Augmented reality promises astronauts instant medical knowhow | Physorg.com

The Computer Assisted Medical Diagnosis and Surgery System, CAMDASS, is a wearable augmented reality prototype. Augmented reality merges actual and virtual reality by precisely combining computer-generated graphics with the wearer’s view. CAMDASS is focused for now on ultrasound examinations but in principle could guide other procedures. Credits: ESA/Space Applications Service NV

A new augmented reality unit developed by ESA can provide just-in-time medical expertise to astronauts. All they need to do is put on a head-mounted display for 3D guidance in diagnosing problems or even performing surgery.


Citizen Planet Hunters Help Scientists Locate Distant Worlds
 
Citizen science, first with protein folding video games, and now the search for distant planets:

“This Planet Hunters project, with 400,000 users worldwide, supplements the work of scientists from the Kepler project, who are looking at light patterns of 150,000 stars for tell-tale signs of far away rocky worlds crossing in their path.
The data from the Kepler Mission were released to the public in December, 2010, and the two exoplanets were flagged within the next month. The astronomers described the two new planet potentials—the first to be found by the public—in a new study that describes how crowd sourcing data from the Kepler Mission is valuable tool in the hunt for exoplanets. (Anyone who contributed to the project and chose to have their name released is publically acknowledged here).”

(via Fast Company)

jtotheizzoe:

Citizen Planet Hunters Help Scientists Locate Distant Worlds

Citizen science, first with protein folding video games, and now the search for distant planets:

“This Planet Hunters project, with 400,000 users worldwide, supplements the work of scientists from the Kepler project, who are looking at light patterns of 150,000 stars for tell-tale signs of far away rocky worlds crossing in their path.

The data from the Kepler Mission were released to the public in December, 2010, and the two exoplanets were flagged within the next month. The astronomers described the two new planet potentials—the first to be found by the public—in a new study that describes how crowd sourcing data from the Kepler Mission is valuable tool in the hunt for exoplanets. (Anyone who contributed to the project and chose to have their name released is publically acknowledged here).”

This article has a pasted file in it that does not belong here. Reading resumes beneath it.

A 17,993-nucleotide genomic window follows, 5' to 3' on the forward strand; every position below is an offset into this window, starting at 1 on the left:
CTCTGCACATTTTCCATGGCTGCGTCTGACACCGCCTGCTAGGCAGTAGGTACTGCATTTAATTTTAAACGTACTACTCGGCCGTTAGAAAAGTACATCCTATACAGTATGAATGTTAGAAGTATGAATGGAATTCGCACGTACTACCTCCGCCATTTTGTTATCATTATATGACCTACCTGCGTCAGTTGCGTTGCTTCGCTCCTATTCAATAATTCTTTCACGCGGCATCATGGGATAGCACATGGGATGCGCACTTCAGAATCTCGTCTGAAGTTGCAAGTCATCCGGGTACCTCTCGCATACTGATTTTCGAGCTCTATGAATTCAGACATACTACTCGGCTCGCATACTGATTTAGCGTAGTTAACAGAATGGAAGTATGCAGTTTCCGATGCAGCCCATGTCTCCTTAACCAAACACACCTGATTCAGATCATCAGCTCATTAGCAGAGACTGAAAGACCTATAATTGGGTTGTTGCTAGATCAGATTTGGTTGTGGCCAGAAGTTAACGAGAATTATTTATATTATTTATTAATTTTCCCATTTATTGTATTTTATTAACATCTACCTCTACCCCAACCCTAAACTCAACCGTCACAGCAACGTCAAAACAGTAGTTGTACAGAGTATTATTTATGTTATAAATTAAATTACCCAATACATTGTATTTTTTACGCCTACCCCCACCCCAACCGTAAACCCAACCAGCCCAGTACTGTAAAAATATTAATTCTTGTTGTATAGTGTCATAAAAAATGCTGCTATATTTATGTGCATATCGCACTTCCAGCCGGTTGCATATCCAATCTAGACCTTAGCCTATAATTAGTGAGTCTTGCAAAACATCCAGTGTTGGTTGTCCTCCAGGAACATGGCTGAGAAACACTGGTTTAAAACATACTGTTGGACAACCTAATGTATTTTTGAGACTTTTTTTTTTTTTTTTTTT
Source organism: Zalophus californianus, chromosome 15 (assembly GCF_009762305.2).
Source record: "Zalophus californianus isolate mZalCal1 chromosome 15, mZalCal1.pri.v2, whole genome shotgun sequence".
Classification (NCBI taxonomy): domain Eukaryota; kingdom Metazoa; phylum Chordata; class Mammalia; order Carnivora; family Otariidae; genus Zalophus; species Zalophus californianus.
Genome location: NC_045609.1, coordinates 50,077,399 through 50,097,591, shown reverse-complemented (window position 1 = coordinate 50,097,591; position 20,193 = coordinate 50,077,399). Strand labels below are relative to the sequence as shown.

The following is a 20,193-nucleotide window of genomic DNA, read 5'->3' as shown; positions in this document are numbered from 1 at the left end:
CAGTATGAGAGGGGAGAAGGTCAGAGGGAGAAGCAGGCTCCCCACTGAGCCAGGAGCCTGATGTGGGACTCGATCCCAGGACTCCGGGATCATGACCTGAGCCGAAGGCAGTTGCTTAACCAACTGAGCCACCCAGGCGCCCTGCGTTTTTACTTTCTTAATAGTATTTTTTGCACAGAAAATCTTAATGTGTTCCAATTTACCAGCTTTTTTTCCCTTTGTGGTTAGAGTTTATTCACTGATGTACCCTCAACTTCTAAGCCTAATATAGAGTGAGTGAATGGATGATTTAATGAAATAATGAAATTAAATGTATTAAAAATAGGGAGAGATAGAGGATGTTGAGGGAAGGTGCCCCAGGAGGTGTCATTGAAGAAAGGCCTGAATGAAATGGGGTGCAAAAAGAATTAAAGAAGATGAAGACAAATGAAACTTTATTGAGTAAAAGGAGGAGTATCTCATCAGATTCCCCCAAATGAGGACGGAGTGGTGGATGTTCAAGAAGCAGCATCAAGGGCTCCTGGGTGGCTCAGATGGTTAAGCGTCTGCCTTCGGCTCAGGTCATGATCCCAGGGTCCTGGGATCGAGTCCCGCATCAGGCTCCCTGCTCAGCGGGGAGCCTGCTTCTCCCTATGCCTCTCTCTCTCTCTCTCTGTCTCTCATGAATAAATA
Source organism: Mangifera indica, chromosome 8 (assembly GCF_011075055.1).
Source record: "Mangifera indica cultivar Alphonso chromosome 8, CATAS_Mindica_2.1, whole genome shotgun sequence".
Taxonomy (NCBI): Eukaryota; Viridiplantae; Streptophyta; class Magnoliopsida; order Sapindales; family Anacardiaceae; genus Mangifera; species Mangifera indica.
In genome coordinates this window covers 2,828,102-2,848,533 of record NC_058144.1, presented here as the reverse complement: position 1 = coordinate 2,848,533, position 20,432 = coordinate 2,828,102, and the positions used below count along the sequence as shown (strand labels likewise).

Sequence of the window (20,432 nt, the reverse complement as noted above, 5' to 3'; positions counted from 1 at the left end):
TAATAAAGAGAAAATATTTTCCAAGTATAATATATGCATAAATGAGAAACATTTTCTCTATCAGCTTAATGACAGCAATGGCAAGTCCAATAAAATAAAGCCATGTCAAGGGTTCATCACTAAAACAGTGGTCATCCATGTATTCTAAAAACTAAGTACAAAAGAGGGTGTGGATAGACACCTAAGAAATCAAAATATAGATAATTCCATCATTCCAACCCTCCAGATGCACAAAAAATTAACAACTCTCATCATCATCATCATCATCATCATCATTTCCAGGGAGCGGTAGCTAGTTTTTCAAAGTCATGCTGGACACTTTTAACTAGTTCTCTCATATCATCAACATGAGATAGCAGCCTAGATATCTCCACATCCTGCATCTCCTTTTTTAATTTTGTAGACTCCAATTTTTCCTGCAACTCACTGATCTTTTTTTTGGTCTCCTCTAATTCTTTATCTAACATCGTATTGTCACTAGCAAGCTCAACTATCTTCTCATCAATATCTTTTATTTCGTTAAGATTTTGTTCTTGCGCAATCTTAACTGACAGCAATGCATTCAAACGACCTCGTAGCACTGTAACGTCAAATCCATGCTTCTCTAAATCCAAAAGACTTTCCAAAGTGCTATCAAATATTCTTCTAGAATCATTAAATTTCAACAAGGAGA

(via Fast Company)

jtotheizzoe:

(via jtotheizzoe)

Fifty New Exoplanets Discovered
Astronomers using ESO’s exoplanet hunter HARPS at La Silla Observatory in Chile have today announced a rich haul of more than 50 new exoplanets, including 16 super-Earths. This is the largest number of such planets ever announced at one time.
By studying the properties of all the HARPS planets found so far, the team have now improved the estimate of how likely it is that a star like the Sun is host to low-mass planets (as opposed to gaseous giants). They find that about 40% of such stars have at least one planet less massive than Saturn. The majority of exoplanets of Neptune mass or less appear to be in systems with multiple planets.
One of the recently announced newly discovered planets, HD 85512 b, is estimated to be only 3.6 times the mass of the Earth and is located at the edge of the habitable zone — a narrow zone around a star where liquid water, and perhaps even life, could potentially exist.
These results make astronomers confident that they are close to discovering other small rocky habitable planets around stars similar to our Sun. In the coming ten to twenty years we should have the first list of potentially habitable planets in the Sun’s neighbourhood.
Watch video »
Image: Artist’s impression shows the planet orbiting the Sun-like star HD 85512 in the southern constellation of Vela.
via unknownskywalker:

Fifty New Exoplanets Discovered

Astronomers using ESO’s exoplanet hunter HARPS at La Silla Observatory in Chile have today announced a rich haul of more than 50 new exoplanets, including 16 super-Earths. This is the largest number of such planets ever announced at one time.

By studying the properties of all the HARPS planets found so far, the team have now improved the estimate of how likely it is that a star like the Sun is host to low-mass planets (as opposed to gaseous giants). They find that about 40% of such stars have at least one planet less massive than Saturn. The majority of exoplanets of Neptune mass or less appear to be in systems with multiple planets.